Chilling reminder of tragedy at Dunblane
It's impossible in Scotland to hear of a mass shooting of young people, as in Utoya this week, without a chill going through your spine and memories of that terrible day in 1996, when Thomas Hamilton walked into Dunblane Primary and killed 16 children and their teacher. It was another time, another place, but when Anders Behring Breivik walked into the island youth camp in Norway, dressed as a policeman, and shot 68 people, there must have been a similar sense of trust, of security and nothing to fear. There will be parents and teachers still around Dunblane who know exactly what the families in Norway are feeling now.
Only a few months ago, we reported on a group of Scottish teachers visiting Norway, a similar-sized country to our own, to study the forest kindergartens where children learn outside in all weathers. There the teachers found kindred spirits, colleagues with whom they could form bonds and schools with which they could seal partnerships. Increasingly, Scotland looks to the Scandinavian countries to learn from their approaches to child-rearing and outdoor learning which liberates the spirit and teaches children not to be afraid of risks. How tragic, then, that this terror should rip through such a peaceful island setting.
Small countries are often fiercely proud. They may have a tiny population, but they can, as First Minister Alex Salmond constantly points out, have a great heritage, with their own culture, their own literature and language. Scotland these days prides itself in having not just one language but three - English, Gaelic and Scots. But just as Highlanders were once forbidden to speak their native Gaelic in school, so Lowlanders have had their "mither tongue" drummed out of them until recent times - some would say to this very day.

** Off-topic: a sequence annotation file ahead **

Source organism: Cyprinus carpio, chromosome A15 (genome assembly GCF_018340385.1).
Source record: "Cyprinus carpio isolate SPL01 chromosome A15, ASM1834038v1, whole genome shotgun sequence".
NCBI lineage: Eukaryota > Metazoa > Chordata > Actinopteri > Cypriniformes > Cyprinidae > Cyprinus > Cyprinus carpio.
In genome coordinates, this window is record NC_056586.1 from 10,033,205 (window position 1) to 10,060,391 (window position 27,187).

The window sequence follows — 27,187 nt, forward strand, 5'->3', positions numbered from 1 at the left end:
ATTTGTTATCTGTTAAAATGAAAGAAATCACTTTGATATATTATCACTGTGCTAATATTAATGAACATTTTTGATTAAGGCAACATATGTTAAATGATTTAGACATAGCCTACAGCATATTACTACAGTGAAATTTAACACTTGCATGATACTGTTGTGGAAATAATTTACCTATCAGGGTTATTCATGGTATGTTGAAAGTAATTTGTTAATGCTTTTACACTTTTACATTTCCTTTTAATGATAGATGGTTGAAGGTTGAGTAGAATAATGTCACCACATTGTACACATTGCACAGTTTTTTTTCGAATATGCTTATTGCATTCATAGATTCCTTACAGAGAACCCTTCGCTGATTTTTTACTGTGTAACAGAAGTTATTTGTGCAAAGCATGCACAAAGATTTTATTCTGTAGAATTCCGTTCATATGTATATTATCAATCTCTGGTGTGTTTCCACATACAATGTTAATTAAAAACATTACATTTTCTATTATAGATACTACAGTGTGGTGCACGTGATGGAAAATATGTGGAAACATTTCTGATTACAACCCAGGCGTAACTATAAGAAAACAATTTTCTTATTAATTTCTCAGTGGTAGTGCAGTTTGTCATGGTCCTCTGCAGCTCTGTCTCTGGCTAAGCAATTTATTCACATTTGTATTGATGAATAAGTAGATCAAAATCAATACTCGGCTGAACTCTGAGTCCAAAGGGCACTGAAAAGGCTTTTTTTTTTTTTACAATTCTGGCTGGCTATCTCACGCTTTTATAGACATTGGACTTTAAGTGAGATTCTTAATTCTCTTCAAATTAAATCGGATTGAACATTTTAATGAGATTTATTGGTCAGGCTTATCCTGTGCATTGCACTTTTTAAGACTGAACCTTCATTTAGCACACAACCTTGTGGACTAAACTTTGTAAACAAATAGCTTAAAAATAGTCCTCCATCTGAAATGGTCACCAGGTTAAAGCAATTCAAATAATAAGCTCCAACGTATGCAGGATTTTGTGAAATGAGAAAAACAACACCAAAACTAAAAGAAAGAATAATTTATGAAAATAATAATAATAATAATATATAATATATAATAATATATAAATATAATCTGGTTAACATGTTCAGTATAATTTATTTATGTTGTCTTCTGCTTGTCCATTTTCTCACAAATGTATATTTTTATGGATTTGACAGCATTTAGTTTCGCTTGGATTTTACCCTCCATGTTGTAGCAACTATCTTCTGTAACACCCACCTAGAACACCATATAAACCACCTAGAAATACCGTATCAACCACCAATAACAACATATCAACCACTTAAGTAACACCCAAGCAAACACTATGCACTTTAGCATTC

This week's News Focus (p10) looks at the rise and potential downfall of the Scots language, whose credentials many still dispute, regarding it as nothing more than a regional dialect of English. This year could be a turning point for its status: the 2011 Scotland Census included questions on language abilities in Scots for the first time, alongside Gaelic and English. How far the SNP Government's drive to advance the Scots language will go will depend on how many people ticked the boxes saying they could understand, speak, read or write it. The answer will not be known for another year.
For questions on Scotland's wider heritage, some new answers are available now. Today, the National Museum of Scotland opened its doors to the public after a magnificent pound;46.4 million refurbishment (p16). From the Grand Gallery in the atrium to the 16 new galleries beyond, from industry to the natural world - everything here declares Scotland's place in the world.